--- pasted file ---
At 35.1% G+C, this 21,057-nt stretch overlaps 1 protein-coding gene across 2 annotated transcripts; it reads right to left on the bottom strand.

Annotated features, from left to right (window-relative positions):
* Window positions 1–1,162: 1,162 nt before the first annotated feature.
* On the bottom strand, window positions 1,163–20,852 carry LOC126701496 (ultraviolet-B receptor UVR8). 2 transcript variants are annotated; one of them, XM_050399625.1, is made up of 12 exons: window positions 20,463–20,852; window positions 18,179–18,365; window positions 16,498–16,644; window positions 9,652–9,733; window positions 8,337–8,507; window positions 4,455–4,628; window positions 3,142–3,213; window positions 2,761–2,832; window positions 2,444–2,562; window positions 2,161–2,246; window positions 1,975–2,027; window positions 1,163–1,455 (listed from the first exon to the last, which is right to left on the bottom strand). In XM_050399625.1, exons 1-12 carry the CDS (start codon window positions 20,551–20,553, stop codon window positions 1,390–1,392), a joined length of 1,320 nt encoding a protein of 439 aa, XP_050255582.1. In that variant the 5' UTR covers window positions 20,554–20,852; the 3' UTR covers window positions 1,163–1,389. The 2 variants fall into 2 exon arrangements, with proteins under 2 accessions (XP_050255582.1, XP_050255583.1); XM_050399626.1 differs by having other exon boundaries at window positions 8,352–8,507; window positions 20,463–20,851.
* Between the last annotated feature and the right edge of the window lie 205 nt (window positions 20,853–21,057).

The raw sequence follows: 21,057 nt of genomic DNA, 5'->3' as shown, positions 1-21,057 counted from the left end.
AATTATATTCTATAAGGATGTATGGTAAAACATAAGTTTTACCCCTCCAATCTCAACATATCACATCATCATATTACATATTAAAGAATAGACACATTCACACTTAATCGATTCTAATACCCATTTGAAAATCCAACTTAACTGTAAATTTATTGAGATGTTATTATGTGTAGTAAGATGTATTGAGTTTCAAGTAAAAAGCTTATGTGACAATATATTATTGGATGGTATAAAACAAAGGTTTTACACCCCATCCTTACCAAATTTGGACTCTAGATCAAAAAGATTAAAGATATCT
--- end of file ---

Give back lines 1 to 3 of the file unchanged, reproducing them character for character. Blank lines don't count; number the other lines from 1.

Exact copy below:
At 35.1% G+C, this 21,057-nt stretch overlaps 1 protein-coding gene across 2 annotated transcripts; it reads right to left on the bottom strand.

Annotated features, from left to right (window-relative positions):
* Window positions 1–1,162: 1,162 nt before the first annotated feature.